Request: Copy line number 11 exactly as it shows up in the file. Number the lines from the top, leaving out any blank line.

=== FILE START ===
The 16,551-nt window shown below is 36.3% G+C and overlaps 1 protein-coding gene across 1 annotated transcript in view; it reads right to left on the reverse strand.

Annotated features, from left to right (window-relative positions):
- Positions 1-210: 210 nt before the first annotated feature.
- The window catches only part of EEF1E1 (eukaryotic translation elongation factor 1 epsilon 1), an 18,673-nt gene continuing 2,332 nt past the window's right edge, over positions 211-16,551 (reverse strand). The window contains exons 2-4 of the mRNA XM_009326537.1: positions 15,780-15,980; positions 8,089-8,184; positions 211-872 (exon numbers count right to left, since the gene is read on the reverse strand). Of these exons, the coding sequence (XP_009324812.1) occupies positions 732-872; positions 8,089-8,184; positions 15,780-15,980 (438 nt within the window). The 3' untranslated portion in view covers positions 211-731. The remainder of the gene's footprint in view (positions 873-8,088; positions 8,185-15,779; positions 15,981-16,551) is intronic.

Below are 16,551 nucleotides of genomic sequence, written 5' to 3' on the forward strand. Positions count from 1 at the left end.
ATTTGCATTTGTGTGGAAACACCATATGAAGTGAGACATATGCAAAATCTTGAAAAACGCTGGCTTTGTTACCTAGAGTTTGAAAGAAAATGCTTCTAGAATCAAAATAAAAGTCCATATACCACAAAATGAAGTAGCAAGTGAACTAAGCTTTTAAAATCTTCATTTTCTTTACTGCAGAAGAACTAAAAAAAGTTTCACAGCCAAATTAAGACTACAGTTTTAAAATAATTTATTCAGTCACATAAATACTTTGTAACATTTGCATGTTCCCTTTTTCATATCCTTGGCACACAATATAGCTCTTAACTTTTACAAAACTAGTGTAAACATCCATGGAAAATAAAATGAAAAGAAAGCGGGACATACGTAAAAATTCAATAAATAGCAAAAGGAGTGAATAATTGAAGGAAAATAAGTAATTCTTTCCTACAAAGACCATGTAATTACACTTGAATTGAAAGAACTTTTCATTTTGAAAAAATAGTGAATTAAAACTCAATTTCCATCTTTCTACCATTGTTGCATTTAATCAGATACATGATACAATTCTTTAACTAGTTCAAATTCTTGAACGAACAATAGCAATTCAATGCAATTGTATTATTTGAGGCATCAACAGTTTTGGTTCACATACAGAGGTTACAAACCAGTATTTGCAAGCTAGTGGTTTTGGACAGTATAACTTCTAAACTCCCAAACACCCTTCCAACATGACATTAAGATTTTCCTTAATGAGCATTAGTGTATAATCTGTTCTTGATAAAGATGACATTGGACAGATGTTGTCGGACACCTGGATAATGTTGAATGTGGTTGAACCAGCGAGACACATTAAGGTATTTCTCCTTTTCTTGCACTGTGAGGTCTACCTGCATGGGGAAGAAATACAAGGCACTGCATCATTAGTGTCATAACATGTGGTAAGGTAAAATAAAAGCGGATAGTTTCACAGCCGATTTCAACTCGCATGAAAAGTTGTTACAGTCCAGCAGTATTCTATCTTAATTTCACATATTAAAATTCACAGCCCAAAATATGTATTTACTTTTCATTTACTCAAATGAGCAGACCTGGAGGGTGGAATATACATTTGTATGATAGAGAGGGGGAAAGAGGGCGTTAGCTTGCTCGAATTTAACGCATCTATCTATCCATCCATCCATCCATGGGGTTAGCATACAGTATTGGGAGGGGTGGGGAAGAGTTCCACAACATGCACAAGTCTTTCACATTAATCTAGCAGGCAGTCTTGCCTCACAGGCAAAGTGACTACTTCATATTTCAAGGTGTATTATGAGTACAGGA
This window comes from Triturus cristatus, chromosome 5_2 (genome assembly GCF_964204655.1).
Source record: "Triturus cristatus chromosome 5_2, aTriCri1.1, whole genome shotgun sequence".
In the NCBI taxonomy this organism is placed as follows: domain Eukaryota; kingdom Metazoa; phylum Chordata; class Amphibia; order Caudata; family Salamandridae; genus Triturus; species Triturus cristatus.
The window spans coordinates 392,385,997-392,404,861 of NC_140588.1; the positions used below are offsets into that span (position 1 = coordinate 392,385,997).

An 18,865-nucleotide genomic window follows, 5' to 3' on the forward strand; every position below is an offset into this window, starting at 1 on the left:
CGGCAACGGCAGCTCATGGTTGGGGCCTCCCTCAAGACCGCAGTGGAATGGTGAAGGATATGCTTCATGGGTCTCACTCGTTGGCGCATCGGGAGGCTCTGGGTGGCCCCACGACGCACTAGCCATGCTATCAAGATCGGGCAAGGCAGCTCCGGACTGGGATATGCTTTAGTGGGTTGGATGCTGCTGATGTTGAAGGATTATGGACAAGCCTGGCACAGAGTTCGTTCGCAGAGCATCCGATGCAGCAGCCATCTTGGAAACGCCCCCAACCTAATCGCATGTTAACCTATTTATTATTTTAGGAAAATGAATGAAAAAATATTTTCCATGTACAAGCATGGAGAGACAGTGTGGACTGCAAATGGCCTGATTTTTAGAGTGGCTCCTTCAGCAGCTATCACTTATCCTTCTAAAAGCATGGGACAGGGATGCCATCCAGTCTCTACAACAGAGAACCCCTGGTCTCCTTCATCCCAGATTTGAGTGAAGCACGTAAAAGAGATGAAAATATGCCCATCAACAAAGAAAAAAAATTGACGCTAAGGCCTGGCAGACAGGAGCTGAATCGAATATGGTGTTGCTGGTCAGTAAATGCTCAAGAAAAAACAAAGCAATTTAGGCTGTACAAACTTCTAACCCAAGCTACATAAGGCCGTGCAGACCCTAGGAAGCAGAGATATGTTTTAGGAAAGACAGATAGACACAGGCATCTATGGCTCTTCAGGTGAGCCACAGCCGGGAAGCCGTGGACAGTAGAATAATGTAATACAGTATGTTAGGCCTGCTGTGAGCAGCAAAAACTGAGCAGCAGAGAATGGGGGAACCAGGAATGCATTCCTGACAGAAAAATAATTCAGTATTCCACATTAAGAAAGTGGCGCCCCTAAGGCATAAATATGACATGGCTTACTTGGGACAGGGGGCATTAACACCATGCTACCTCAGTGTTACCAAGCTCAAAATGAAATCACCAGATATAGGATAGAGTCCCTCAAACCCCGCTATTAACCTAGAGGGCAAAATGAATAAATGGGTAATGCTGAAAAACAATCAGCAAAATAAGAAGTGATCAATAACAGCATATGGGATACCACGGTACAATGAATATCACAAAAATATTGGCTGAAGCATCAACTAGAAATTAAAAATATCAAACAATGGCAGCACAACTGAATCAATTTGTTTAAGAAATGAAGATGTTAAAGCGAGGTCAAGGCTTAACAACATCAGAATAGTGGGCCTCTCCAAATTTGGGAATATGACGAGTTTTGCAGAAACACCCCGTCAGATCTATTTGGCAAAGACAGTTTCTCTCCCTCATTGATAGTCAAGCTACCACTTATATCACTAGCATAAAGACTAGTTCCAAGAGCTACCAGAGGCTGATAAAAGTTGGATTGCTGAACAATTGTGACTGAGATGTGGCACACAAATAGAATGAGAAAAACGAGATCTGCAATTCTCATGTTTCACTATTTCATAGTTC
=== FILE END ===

An 18,865-nucleotide genomic window follows, 5' to 3' on the forward strand; every position below is an offset into this window, starting at 1 on the left: